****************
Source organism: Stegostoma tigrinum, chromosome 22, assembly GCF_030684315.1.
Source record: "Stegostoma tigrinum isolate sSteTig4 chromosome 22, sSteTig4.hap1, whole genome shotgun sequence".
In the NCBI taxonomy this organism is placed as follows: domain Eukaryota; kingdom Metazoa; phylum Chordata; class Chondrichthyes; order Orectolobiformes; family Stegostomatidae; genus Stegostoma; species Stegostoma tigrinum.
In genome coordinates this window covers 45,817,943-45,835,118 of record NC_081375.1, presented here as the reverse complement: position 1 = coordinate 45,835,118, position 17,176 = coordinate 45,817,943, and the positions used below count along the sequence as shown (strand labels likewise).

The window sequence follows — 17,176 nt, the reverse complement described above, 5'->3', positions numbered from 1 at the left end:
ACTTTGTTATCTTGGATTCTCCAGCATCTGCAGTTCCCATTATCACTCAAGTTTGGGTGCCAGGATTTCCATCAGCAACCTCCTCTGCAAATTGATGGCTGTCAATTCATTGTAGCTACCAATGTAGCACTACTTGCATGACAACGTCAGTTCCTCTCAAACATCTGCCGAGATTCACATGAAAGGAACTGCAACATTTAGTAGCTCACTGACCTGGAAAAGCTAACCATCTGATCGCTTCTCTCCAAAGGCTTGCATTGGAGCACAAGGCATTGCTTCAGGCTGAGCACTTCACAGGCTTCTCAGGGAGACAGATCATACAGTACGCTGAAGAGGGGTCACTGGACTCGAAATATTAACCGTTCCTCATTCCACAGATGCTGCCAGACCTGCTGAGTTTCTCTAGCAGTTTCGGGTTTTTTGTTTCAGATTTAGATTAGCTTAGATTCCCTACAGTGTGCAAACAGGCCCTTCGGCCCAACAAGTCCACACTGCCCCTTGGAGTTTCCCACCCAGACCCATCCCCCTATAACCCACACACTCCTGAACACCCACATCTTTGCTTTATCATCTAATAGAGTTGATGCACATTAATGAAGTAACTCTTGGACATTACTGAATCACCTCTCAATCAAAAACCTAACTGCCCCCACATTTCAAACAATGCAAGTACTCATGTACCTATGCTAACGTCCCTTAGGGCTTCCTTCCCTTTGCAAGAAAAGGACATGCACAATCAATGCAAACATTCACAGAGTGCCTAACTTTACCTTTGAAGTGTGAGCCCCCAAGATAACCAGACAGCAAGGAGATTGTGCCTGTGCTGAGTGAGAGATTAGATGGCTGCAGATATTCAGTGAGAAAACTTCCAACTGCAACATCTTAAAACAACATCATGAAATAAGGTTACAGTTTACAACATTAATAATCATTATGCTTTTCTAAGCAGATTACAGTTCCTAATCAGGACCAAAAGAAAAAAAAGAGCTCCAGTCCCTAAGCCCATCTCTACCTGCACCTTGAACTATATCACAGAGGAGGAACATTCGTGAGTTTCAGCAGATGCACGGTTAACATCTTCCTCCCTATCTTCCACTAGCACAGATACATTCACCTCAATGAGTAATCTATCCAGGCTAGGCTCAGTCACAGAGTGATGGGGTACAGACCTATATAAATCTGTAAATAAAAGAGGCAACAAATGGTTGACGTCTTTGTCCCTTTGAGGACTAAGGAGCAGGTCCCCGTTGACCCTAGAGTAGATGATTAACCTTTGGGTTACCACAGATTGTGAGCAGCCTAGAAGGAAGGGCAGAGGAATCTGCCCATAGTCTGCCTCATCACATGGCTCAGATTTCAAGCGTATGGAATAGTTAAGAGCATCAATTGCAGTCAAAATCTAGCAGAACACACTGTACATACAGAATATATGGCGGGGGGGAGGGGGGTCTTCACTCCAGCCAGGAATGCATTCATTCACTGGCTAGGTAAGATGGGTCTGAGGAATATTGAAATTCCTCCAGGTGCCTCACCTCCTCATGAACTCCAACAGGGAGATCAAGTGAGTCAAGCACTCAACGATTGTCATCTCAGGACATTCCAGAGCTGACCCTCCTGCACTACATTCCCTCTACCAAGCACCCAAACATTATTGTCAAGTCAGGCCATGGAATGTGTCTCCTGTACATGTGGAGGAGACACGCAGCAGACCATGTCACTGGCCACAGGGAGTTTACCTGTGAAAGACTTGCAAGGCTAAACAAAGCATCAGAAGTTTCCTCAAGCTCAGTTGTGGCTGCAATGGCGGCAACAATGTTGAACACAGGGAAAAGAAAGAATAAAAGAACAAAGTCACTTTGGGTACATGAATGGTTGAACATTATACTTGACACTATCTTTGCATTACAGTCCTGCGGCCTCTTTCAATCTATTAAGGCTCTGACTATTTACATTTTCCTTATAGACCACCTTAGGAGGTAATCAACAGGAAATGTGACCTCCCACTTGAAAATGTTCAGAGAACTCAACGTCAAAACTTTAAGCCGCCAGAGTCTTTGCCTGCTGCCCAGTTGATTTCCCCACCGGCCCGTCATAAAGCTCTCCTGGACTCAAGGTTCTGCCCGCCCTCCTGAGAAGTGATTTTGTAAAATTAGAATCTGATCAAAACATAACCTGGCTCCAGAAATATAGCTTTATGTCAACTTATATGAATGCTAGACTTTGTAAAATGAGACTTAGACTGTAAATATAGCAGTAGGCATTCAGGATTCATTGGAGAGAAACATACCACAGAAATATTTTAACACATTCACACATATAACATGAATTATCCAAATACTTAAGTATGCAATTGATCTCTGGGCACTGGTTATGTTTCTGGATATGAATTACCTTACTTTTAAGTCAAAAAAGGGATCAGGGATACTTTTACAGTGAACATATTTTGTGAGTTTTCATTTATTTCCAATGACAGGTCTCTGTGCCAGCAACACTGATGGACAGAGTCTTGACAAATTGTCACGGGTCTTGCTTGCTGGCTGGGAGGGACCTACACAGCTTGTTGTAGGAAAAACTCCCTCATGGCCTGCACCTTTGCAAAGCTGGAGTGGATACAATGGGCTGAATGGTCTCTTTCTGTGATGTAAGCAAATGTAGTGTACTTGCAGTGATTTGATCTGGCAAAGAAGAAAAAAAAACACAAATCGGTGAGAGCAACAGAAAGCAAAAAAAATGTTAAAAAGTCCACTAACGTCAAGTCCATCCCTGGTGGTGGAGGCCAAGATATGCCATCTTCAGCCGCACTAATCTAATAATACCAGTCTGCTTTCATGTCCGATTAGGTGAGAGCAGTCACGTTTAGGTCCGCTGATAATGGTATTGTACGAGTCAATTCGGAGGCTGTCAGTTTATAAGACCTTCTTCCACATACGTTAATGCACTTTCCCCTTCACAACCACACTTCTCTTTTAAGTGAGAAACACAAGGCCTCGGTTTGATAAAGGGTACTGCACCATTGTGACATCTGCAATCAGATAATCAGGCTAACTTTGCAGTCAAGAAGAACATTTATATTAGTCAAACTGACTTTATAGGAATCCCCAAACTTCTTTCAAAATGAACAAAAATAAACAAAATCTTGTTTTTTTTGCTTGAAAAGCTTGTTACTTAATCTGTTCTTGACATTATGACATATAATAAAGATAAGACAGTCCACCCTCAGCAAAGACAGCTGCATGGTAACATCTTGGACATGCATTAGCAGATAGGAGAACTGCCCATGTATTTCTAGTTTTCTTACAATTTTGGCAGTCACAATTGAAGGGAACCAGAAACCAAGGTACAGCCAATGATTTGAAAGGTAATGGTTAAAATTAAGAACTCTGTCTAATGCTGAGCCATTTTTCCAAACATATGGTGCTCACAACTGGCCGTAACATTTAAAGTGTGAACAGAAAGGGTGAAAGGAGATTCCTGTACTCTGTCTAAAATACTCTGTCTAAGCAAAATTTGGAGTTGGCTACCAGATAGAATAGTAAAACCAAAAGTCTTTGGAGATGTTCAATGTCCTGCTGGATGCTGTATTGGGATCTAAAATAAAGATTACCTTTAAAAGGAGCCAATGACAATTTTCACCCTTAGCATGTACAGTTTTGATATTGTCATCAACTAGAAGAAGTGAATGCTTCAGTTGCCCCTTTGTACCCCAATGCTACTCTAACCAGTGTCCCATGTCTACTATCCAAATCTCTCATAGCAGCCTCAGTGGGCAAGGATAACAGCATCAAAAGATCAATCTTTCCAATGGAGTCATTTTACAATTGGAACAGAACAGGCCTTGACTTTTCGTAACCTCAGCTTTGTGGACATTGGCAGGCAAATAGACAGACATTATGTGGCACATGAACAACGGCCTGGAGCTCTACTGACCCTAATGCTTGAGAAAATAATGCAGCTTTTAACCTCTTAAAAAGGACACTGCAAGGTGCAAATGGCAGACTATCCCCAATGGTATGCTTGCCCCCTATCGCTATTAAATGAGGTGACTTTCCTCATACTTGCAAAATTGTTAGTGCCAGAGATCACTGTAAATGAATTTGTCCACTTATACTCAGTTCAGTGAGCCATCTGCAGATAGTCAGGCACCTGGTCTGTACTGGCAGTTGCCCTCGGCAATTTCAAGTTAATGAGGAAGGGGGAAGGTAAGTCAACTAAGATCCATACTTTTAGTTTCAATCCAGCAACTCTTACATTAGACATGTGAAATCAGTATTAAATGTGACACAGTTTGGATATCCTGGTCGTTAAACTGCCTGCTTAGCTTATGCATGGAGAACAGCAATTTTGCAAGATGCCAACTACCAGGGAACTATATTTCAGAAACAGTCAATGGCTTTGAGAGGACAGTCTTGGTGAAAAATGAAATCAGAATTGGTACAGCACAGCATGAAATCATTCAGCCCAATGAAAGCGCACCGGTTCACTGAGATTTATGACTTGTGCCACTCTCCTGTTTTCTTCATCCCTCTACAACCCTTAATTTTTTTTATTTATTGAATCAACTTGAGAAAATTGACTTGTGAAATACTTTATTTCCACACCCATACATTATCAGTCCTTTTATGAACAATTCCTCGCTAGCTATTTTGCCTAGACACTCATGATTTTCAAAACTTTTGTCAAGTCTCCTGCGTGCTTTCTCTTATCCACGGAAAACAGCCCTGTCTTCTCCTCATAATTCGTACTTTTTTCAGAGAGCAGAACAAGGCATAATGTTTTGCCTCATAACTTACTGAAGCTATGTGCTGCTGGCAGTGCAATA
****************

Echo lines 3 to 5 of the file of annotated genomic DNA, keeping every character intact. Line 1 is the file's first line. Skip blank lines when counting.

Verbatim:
In the NCBI taxonomy this organism is placed as follows: domain Eukaryota; kingdom Metazoa; phylum Chordata; class Chondrichthyes; order Orectolobiformes; family Stegostomatidae; genus Stegostoma; species Stegostoma tigrinum.
In genome coordinates this window covers 45,817,943-45,835,118 of record NC_081375.1, presented here as the reverse complement: position 1 = coordinate 45,835,118, position 17,176 = coordinate 45,817,943, and the positions used below count along the sequence as shown (strand labels likewise).

The window sequence follows — 17,176 nt, the reverse complement described above, 5'->3', positions numbered from 1 at the left end: